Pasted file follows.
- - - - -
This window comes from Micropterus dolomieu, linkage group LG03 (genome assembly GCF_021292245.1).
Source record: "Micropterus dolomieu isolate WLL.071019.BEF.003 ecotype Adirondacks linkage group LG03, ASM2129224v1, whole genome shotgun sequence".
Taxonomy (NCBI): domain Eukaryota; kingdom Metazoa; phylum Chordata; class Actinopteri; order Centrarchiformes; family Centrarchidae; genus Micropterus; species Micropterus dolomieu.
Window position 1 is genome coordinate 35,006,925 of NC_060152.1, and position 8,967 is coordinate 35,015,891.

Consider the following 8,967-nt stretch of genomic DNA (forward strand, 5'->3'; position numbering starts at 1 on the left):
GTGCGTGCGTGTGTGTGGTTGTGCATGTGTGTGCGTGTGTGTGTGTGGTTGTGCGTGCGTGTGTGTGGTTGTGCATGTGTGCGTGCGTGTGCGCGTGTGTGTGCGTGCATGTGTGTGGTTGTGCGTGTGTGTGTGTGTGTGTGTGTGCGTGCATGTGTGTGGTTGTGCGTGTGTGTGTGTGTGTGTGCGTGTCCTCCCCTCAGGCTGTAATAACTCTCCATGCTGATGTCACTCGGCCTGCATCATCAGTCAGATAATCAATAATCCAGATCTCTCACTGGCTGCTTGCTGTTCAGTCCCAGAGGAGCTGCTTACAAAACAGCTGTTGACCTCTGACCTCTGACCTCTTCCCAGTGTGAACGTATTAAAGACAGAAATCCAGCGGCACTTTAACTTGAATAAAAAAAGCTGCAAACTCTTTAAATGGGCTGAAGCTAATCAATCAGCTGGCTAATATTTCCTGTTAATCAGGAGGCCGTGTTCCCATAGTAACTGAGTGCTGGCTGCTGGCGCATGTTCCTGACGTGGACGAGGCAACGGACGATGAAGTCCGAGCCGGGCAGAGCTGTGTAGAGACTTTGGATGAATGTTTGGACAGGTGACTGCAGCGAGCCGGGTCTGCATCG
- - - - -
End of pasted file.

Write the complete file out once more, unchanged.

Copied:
This window comes from Micropterus dolomieu, linkage group LG03 (genome assembly GCF_021292245.1).
Source record: "Micropterus dolomieu isolate WLL.071019.BEF.003 ecotype Adirondacks linkage group LG03, ASM2129224v1, whole genome shotgun sequence".
Taxonomy (NCBI): domain Eukaryota; kingdom Metazoa; phylum Chordata; class Actinopteri; order Centrarchiformes; family Centrarchidae; genus Micropterus; species Micropterus dolomieu.
Window position 1 is genome coordinate 35,006,925 of NC_060152.1, and position 8,967 is coordinate 35,015,891.

Consider the following 8,967-nt stretch of genomic DNA (forward strand, 5'->3'; position numbering starts at 1 on the left):
GTGCGTGCGTGTGTGTGGTTGTGCATGTGTGTGCGTGTGTGTGTGTGGTTGTGCGTGCGTGTGTGTGGTTGTGCATGTGTGCGTGCGTGTGCGCGTGTGTGTGCGTGCATGTGTGTGGTTGTGCGTGTGTGTGTGTGTGTGTGTGTGCGTGCATGTGTGTGGTTGTGCGTGTGTGTGTGTGTGTGTGCGTGTCCTCCCCTCAGGCTGTAATAACTCTCCATGCTGATGTCACTCGGCCTGCATCATCAGTCAGATAATCAATAATCCAGATCTCTCACTGGCTGCTTGCTGTTCAGTCCCAGAGGAGCTGCTTACAAAACAGCTGTTGACCTCTGACCTCTGACCTCTTCCCAGTGTGAACGTATTAAAGACAGAAATCCAGCGGCACTTTAACTTGAATAAAAAAAGCTGCAAACTCTTTAAATGGGCTGAAGCTAATCAATCAGCTGGCTAATATTTCCTGTTAATCAGGAGGCCGTGTTCCCATAGTAACTGAGTGCTGGCTGCTGGCGCATGTTCCTGACGTGGACGAGGCAACGGACGATGAAGTCCGAGCCGGGCAGAGCTGTGTAGAGACTTTGGATGAATGTTTGGACAGGTGACTGCAGCGAGCCGGGTCTGCATCG